Director Christopher Nolan may not win an Oscar for The Prestige, but he should get a medal, or at least a cookie.
Not since Hitchcock has a director been so good at holding out their films’ greatest secrets until the very end. Nolan’s 2000 hit Memento is a perfect example, slamming the audience with a sharp reality after spinning a web of mystery, in reverse. But even with such a great effort in showmanship under his belt, it appears that Mr. Nolan has not yet even begun to show us the whole of his limitless talents.
His latest effort, the afore mentioned Prestige, brings with it a few familiar faces. Christian Bale, who Nolan so splendidly chose to be Batman, plays a magician whose tricks border along the line of being a bit too real, a fact that creates a rivalry with another great magician, played by Hugh Jackman. The two begin as friends and partners, but after an accident on stage causes the death of Jackman’s wife they are thrown into one of the most aggressive and turbulent rivalries ever put on film. The two men ultimately spend the rest of their time trying to figure out the secrets of one another, leaving no stone unturned and no trap door unopened.
The movie begins with a profound line, Christian Bale in a voice over urging the audience to “watch closely.” For the audience, this is sound advice, watch closely and enjoy one of the best films of the year. Everything about this film reeks of Chris Nolan’s brilliance, and every ounce of it is there to draw the audience into this sensational story.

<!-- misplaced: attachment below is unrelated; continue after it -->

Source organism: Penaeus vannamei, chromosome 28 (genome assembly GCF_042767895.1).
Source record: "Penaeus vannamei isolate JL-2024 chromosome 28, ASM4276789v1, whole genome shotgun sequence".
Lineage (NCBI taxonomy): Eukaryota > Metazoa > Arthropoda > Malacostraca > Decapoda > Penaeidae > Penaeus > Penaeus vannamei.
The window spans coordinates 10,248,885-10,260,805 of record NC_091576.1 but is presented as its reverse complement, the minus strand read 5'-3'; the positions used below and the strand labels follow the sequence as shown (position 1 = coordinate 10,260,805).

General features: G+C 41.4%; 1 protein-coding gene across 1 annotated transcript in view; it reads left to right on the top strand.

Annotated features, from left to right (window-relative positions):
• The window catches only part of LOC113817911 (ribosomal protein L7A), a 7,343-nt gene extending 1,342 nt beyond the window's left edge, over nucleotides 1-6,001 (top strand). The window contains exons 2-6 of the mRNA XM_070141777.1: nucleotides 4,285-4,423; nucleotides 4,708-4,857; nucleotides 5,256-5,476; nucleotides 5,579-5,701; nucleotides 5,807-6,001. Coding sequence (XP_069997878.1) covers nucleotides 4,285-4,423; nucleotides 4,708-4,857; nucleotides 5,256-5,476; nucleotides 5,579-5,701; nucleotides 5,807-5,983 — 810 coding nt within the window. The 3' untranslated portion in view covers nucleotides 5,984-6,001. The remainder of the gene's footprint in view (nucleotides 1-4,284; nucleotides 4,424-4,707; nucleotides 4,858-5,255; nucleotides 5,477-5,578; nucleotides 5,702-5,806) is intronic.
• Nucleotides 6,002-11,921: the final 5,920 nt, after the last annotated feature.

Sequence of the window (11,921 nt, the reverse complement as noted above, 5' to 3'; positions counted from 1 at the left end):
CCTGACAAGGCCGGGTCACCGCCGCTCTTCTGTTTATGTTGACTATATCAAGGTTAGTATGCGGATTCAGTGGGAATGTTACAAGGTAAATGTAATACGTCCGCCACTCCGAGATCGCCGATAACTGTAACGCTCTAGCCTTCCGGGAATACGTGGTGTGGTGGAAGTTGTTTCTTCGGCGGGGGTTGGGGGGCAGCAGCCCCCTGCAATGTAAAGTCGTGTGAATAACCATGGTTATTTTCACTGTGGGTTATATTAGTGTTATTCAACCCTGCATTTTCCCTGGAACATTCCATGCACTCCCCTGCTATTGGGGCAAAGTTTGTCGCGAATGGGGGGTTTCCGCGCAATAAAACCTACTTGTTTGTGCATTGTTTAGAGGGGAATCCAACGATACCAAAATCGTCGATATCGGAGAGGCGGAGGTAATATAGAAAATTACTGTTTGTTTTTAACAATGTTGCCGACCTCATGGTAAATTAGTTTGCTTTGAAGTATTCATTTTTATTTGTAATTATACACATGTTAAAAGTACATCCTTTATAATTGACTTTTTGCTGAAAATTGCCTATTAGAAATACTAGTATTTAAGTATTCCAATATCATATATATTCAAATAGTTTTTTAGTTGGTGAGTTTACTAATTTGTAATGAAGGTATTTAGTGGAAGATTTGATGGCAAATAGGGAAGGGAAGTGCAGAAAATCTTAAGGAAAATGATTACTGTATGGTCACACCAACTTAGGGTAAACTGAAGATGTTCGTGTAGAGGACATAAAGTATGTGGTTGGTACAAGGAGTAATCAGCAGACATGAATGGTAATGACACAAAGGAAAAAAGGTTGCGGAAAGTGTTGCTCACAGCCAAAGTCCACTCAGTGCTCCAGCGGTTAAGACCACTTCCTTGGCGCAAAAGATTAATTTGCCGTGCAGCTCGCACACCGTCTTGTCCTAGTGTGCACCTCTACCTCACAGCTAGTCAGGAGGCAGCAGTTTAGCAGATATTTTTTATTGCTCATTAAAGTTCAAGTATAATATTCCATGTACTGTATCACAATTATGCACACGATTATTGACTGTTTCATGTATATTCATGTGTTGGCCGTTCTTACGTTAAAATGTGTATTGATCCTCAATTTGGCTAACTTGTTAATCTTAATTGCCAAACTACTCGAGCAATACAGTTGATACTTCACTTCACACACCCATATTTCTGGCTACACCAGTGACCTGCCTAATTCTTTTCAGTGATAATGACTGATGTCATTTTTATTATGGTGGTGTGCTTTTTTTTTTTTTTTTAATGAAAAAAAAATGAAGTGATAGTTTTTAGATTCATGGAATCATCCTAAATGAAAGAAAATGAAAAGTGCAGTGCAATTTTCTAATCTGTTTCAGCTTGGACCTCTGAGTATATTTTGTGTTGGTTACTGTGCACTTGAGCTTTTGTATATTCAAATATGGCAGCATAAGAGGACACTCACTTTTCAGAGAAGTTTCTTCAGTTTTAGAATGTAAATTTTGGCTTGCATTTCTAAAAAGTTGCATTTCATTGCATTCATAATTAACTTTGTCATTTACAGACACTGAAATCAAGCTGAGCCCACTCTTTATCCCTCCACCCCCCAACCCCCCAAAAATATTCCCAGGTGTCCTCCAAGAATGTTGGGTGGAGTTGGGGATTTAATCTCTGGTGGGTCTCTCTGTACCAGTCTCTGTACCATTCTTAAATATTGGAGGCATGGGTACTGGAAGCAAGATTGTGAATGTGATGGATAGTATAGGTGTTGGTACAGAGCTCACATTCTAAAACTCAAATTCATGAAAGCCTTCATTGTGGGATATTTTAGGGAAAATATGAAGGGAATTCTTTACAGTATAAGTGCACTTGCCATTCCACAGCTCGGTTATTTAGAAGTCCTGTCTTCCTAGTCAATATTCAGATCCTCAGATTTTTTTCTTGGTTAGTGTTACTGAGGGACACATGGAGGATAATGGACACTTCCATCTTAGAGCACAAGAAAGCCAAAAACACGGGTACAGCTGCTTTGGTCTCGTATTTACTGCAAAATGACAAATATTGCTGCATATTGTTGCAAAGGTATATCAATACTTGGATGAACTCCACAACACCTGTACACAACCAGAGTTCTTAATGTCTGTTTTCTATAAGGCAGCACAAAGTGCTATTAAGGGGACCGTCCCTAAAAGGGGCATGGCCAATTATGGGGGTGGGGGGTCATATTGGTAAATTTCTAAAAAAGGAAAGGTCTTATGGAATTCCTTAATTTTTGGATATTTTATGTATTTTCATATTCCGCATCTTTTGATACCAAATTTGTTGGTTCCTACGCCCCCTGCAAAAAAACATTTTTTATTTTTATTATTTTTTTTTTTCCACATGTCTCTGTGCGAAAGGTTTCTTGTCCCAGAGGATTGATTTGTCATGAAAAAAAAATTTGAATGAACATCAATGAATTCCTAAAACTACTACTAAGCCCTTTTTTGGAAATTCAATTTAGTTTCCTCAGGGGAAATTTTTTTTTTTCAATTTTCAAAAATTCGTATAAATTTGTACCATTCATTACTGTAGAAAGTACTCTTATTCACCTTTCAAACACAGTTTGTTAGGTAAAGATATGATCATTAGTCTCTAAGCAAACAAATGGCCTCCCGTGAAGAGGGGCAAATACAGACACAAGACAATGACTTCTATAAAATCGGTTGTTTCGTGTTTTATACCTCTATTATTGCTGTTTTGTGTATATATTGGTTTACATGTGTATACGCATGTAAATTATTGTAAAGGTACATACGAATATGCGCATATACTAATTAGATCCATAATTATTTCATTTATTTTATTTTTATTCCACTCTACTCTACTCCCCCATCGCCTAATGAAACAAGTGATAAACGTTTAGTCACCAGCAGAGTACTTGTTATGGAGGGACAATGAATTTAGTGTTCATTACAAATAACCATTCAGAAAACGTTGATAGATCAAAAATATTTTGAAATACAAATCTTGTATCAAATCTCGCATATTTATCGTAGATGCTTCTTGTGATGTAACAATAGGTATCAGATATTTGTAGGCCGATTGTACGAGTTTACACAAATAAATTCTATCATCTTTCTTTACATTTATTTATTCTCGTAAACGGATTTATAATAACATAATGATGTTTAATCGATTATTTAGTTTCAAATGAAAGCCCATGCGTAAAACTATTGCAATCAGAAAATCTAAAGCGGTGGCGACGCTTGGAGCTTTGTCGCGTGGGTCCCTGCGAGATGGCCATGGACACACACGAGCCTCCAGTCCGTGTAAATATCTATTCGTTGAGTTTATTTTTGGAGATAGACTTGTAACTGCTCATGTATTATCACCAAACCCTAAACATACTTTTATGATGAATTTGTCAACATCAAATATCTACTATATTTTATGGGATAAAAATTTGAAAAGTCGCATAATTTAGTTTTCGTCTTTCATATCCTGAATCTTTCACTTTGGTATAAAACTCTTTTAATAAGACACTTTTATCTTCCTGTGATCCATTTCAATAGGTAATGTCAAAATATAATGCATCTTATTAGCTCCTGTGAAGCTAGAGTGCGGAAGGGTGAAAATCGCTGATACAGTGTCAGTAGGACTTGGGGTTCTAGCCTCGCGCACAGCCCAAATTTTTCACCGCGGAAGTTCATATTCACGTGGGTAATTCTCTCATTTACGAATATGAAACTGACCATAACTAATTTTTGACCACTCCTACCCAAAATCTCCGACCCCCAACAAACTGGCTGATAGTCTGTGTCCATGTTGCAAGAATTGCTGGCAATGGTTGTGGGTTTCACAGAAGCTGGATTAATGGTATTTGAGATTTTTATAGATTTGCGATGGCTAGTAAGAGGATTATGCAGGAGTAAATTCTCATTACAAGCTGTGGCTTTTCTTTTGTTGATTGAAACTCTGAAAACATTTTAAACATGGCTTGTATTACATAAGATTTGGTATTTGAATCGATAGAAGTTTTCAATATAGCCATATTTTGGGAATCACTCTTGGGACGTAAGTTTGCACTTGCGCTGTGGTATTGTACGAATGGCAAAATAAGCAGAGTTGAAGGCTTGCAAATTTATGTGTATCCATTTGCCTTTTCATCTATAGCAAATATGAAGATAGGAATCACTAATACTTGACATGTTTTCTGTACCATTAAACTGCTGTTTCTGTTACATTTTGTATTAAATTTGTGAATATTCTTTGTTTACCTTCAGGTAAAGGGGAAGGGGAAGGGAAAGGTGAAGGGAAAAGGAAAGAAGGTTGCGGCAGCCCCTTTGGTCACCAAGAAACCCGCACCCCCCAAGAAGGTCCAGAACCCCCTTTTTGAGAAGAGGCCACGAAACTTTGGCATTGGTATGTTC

The acting isn’t bad either. Hugh Jackman has always being rather formulaic and Scarlett Johannson has been more of Hollywood’s centerpiece than the life of the party, but not here. They both work very well under the guidance of Chris Nolan, executing this dark and titillating story almost flawlessly, and when I say “almost flawlessly,” that means Scarlett’s pseudo British dialect only falls apart once. Christian Bale is his usual mix of deep emotion and explosiveness. The audience can really feel his mind at work, giving his character a unique amount of depth. All this aside, Michael Caine is the anchor, providing the air of wisdom and neutrality needed from a mentor-like character in a film like this. On a whole, the cast works very well, especially together.
The production values are top notch as well, the entire movie has an air about it that is, to say the least, magical. From the way the film is shot to the way that the story is pieced together, even though it moves back and forth between present and past a lot, everything works well in building suspense for the big twist.
And then when you reach the big twist, you are astonished. Not due to anything that is unbelievable, we should have seen it all coming if we were paying close attention, but due to the delivery of the twist. And what happens after the big twist? Another big twist. Then another. Then when you think that you’ve got it all figured out, that you can predict how this magician of a filmmaker is pulling off his tricks, you are hit with another final blow more powerful than anything that could have preceded it. Perhaps the greatest magic tricks are not played out by the actors on screen. The real magic of The Prestige is executed by its director, leading the audience down a path then mystifying them with something far beyond smoke and mirrors.